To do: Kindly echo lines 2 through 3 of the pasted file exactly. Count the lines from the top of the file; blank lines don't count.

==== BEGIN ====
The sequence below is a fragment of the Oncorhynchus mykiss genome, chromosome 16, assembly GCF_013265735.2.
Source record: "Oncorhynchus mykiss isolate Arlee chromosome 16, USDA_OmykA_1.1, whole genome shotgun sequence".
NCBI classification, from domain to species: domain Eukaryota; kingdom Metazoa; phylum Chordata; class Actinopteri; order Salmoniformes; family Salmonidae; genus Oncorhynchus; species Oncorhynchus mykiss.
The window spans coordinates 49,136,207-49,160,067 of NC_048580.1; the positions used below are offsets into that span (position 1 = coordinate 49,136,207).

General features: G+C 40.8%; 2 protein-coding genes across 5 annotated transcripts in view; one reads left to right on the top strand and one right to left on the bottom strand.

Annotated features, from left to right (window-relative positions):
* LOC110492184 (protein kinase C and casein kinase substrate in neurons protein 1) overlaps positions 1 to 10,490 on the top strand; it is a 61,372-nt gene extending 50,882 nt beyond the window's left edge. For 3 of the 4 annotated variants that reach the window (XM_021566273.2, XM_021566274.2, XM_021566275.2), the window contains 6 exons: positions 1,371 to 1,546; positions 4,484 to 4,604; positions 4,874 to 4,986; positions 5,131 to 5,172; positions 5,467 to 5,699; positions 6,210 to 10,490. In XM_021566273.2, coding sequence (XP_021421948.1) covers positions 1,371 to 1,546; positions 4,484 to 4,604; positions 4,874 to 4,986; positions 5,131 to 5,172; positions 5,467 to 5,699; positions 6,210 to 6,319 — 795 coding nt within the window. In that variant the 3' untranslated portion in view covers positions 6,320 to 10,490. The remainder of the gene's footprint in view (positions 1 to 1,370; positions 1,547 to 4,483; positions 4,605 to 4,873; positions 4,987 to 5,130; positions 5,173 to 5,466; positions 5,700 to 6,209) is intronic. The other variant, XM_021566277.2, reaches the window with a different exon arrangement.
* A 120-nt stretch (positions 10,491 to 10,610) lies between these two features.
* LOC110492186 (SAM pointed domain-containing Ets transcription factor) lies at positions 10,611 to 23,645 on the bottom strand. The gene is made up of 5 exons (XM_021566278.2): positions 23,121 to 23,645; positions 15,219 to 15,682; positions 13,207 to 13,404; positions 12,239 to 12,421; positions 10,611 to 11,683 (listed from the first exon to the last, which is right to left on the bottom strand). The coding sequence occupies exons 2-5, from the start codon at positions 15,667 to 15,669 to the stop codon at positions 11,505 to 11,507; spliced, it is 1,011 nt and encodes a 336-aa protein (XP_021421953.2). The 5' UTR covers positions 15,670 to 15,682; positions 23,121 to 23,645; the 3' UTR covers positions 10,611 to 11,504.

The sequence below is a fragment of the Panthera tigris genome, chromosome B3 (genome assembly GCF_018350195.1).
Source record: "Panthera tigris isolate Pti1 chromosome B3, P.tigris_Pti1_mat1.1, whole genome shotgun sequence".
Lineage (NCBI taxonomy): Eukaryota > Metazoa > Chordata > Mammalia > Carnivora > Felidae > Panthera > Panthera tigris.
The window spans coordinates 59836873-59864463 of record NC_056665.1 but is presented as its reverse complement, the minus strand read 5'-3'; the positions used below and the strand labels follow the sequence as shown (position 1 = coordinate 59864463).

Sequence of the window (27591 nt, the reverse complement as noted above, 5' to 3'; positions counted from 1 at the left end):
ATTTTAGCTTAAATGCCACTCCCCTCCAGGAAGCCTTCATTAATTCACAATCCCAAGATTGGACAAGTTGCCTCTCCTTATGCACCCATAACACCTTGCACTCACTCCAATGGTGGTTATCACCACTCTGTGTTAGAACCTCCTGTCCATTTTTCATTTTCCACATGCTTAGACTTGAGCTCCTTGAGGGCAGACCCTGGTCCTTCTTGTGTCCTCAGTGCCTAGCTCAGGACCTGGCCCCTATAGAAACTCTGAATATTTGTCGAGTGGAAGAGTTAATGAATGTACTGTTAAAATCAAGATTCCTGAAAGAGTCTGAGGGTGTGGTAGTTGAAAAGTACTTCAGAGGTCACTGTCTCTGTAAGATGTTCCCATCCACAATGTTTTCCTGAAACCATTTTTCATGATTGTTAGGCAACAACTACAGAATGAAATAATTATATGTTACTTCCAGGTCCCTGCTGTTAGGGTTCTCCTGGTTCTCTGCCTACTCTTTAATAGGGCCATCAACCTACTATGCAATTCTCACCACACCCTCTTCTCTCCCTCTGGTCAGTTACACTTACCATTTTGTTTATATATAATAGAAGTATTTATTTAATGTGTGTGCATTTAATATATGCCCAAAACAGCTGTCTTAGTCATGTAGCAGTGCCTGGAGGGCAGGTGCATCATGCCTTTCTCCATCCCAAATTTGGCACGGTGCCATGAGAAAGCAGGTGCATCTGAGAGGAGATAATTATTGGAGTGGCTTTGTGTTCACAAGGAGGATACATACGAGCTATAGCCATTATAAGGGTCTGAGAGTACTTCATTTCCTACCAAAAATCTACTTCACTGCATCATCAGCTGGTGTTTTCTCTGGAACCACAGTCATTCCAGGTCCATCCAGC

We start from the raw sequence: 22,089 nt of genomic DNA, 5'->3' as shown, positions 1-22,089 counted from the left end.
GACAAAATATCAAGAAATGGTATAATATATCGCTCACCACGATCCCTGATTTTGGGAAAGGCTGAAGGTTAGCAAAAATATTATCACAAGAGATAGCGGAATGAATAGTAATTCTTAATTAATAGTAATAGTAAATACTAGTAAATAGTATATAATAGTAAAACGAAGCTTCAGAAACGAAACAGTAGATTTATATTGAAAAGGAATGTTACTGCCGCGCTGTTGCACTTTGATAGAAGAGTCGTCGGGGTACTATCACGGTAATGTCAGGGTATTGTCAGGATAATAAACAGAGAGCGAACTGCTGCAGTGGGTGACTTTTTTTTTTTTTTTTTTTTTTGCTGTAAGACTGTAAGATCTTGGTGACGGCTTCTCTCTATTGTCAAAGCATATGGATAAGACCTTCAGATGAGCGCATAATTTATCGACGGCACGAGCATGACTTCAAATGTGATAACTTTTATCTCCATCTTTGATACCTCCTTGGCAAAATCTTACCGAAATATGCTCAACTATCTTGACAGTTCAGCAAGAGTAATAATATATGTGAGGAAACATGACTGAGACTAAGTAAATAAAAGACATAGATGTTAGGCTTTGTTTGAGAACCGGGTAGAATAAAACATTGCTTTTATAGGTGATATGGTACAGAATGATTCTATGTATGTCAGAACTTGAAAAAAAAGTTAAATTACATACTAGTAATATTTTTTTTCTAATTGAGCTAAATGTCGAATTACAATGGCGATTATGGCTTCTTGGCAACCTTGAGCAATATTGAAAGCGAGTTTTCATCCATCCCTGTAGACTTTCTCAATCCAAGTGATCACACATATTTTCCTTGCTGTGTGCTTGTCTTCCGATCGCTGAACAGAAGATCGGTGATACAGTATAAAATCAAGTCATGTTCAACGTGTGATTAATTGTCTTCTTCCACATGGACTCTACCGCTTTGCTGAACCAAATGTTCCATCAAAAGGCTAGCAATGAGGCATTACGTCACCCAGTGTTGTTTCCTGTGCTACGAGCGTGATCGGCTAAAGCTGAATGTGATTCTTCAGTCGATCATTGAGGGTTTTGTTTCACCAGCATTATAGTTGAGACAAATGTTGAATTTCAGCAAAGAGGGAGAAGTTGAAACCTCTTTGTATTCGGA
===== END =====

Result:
Source record: "Oncorhynchus mykiss isolate Arlee chromosome 16, USDA_OmykA_1.1, whole genome shotgun sequence".
NCBI classification, from domain to species: domain Eukaryota; kingdom Metazoa; phylum Chordata; class Actinopteri; order Salmoniformes; family Salmonidae; genus Oncorhynchus; species Oncorhynchus mykiss.